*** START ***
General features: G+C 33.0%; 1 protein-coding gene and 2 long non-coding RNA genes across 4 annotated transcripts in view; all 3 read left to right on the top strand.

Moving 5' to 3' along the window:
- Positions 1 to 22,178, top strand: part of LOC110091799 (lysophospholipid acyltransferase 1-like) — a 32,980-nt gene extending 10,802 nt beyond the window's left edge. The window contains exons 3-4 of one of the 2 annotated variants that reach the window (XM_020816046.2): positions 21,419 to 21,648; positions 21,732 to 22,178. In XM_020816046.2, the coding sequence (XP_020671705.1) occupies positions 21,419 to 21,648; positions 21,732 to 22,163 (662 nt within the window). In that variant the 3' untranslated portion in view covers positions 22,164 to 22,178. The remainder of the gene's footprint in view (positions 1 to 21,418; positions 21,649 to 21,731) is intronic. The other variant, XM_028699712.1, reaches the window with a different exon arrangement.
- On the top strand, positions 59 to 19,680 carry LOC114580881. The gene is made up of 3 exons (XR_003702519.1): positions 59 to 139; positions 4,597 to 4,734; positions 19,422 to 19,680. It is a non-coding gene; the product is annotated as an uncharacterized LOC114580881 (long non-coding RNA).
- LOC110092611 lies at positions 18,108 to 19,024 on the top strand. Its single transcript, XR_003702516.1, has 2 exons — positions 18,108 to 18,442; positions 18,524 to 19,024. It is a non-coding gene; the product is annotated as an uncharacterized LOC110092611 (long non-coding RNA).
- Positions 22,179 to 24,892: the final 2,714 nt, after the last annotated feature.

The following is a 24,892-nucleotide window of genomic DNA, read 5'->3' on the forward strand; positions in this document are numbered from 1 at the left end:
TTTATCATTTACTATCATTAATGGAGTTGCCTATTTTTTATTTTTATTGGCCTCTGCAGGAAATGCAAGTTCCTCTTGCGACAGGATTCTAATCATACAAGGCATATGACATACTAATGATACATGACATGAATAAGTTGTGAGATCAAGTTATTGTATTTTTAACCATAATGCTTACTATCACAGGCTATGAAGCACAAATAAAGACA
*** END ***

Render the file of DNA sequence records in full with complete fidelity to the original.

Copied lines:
General features: G+C 33.0%; 1 protein-coding gene and 2 long non-coding RNA genes across 4 annotated transcripts in view; all 3 read left to right on the top strand.

Moving 5' to 3' along the window:
- Positions 1 to 22,178, top strand: part of LOC110091799 (lysophospholipid acyltransferase 1-like) — a 32,980-nt gene extending 10,802 nt beyond the window's left edge. The window contains exons 3-4 of one of the 2 annotated variants that reach the window (XM_020816046.2): positions 21,419 to 21,648; positions 21,732 to 22,178. In XM_020816046.2, the coding sequence (XP_020671705.1) occupies positions 21,419 to 21,648; positions 21,732 to 22,163 (662 nt within the window). In that variant the 3' untranslated portion in view covers positions 22,164 to 22,178. The remainder of the gene's footprint in view (positions 1 to 21,418; positions 21,649 to 21,731) is intronic. The other variant, XM_028699712.1, reaches the window with a different exon arrangement.
- On the top strand, positions 59 to 19,680 carry LOC114580881. The gene is made up of 3 exons (XR_003702519.1): positions 59 to 139; positions 4,597 to 4,734; positions 19,422 to 19,680. It is a non-coding gene; the product is annotated as an uncharacterized LOC114580881 (long non-coding RNA).
- LOC110092611 lies at positions 18,108 to 19,024 on the top strand. Its single transcript, XR_003702516.1, has 2 exons — positions 18,108 to 18,442; positions 18,524 to 19,024. It is a non-coding gene; the product is annotated as an uncharacterized LOC110092611 (long non-coding RNA).
- Positions 22,179 to 24,892: the final 2,714 nt, after the last annotated feature.

The following is a 24,892-nucleotide window of genomic DNA, read 5'->3' on the forward strand; positions in this document are numbered from 1 at the left end:
TTTATCATTTACTATCATTAATGGAGTTGCCTATTTTTTATTTTTATTGGCCTCTGCAGGAAATGCAAGTTCCTCTTGCGACAGGATTCTAATCATACAAGGCATATGACATACTAATGATACATGACATGAATAAGTTGTGAGATCAAGTTATTGTATTTTTAACCATAATGCTTACTATCACAGGCTATGAAGCACAAATAAAGACA